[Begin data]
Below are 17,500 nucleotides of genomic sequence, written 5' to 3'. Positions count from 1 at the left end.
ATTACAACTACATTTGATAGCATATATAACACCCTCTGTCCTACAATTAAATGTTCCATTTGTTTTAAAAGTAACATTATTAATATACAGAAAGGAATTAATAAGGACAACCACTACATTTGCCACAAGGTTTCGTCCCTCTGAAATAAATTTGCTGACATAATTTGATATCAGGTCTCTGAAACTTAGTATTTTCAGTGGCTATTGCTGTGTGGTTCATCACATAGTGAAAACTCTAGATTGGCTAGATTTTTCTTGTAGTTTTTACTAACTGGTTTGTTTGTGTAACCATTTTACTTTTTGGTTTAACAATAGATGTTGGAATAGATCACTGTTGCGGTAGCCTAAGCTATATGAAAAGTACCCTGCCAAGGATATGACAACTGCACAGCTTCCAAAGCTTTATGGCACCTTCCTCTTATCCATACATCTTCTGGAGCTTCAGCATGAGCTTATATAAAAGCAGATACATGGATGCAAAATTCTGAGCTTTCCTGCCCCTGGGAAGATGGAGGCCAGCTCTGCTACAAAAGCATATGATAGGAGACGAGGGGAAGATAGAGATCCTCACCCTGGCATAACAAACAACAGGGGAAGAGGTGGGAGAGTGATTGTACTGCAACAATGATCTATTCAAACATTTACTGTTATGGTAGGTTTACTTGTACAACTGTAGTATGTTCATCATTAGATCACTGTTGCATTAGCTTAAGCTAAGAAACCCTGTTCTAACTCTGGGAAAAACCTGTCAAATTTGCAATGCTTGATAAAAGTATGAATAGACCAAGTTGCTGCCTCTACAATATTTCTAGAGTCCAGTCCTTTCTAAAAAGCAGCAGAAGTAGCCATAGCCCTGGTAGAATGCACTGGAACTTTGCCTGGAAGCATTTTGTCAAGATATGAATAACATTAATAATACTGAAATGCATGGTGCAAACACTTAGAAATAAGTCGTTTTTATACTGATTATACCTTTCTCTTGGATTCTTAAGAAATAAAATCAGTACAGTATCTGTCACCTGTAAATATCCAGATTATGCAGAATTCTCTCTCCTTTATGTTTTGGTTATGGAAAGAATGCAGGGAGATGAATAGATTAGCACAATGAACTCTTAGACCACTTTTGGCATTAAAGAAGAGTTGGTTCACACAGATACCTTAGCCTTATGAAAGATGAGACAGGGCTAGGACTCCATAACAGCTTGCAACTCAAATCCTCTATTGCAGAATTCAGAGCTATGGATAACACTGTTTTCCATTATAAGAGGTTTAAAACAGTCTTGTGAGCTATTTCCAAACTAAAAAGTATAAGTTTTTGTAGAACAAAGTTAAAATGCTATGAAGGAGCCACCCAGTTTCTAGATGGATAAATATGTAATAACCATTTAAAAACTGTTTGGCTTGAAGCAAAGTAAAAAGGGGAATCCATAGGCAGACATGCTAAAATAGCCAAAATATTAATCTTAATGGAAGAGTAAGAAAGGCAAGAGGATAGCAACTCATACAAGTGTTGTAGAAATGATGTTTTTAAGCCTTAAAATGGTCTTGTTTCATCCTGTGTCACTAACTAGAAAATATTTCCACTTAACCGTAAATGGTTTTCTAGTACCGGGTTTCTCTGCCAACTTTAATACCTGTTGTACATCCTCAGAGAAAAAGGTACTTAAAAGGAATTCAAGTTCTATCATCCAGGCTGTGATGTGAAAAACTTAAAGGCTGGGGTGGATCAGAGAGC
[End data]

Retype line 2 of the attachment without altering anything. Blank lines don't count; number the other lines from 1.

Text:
ATTACAACTACATTTGATAGCATATATAACACCCTCTGTCCTACAATTAAATGTTCCATTTGTTTTAAAAGTAACATTATTAATATACAGAAAGGAATTAATAAGGACAACCACTACATTTGCCACAAGGTTTCGTCCCTCTGAAATAAATTTGCTGACATAATTTGATATCAGGTCTCTGAAACTTAGTATTTTCAGTGGCTATTGCTGTGTGGTTCATCACATAGTGAAAACTCTAGATTGGCTAGATTTTTCTTGTAGTTTTTACTAACTGGTTTGTTTGTGTAACCATTTTACTTTTTGGTTTAACAATAGATGTTGGAATAGATCACTGTTGCGGTAGCCTAAGCTATATGAAAAGTACCCTGCCAAGGATATGACAACTGCACAGCTTCCAAAGCTTTATGGCACCTTCCTCTTATCCATACATCTTCTGGAGCTTCAGCATGAGCTTATATAAAAGCAGATACATGGATGCAAAATTCTGAGCTTTCCTGCCCCTGGGAAGATGGAGGCCAGCTCTGCTACAAAAGCATATGATAGGAGACGAGGGGAAGATAGAGATCCTCACCCTGGCATAACAAACAACAGGGGAAGAGGTGGGAGAGTGATTGTACTGCAACAATGATCTATTCAAACATTTACTGTTATGGTAGGTTTACTTGTACAACTGTAGTATGTTCATCATTAGATCACTGTTGCATTAGCTTAAGCTAAGAAACCCTGTTCTAACTCTGGGAAAAACCTGTCAAATTTGCAATGCTTGATAAAAGTATGAATAGACCAAGTTGCTGCCTCTACAATATTTCTAGAGTCCAGTCCTTTCTAAAAAGCAGCAGAAGTAGCCATAGCCCTGGTAGAATGCACTGGAACTTTGCCTGGAAGCATTTTGTCAAGATATGAATAACATTAATAATACTGAAATGCATGGTGCAAACACTTAGAAATAAGTCGTTTTTATACTGATTATACCTTTCTCTTGGATTCTTAAGAAATAAAATCAGTACAGTATCTGTCACCTGTAAATATCCAGATTATGCAGAATTCTCTCTCCTTTATGTTTTGGTTATGGAAAGAATGCAGGGAGATGAATAGATTAGCACAATGAACTCTTAGACCACTTTTGGCATTAAAGAAGAGTTGGTTCACACAGATACCTTAGCCTTATGAAAGATGAGACAGGGCTAGGACTCCATAACAGCTTGCAACTCAAATCCTCTATTGCAGAATTCAGAGCTATGGATAACACTGTTTTCCATTATAAGAGGTTTAAAACAGTCTTGTGAGCTATTTCCAAACTAAAAAGTATAAGTTTTTGTAGAACAAAGTTAAAATGCTATGAAGGAGCCACCCAGTTTCTAGATGGATAAATATGTAATAACCATTTAAAAACTGTTTGGCTTGAAGCAAAGTAAAAAGGGGAATCCATAGGCAGACATGCTAAAATAGCCAAAATATTAATCTTAATGGAAGAGTAAGAAAGGCAAGAGGATAGCAACTCATACAAGTGTTGTAGAAATGATGTTTTTAAGCCTTAAAATGGTCTTGTTTCATCCTGTGTCACTAACTAGAAAATATTTCCACTTAACCGTAAATGGTTTTCTAGTACCGGGTTTCTCTGCCAACTTTAATACCTGTTGTACATCCTCAGAGAAAAAGGTACTTAAAAGGAATTCAAGTTCTATCATCCAGGCTGTGATGTGAAAAACTTAAAGGCTGGGGTGGATCAGAGAGC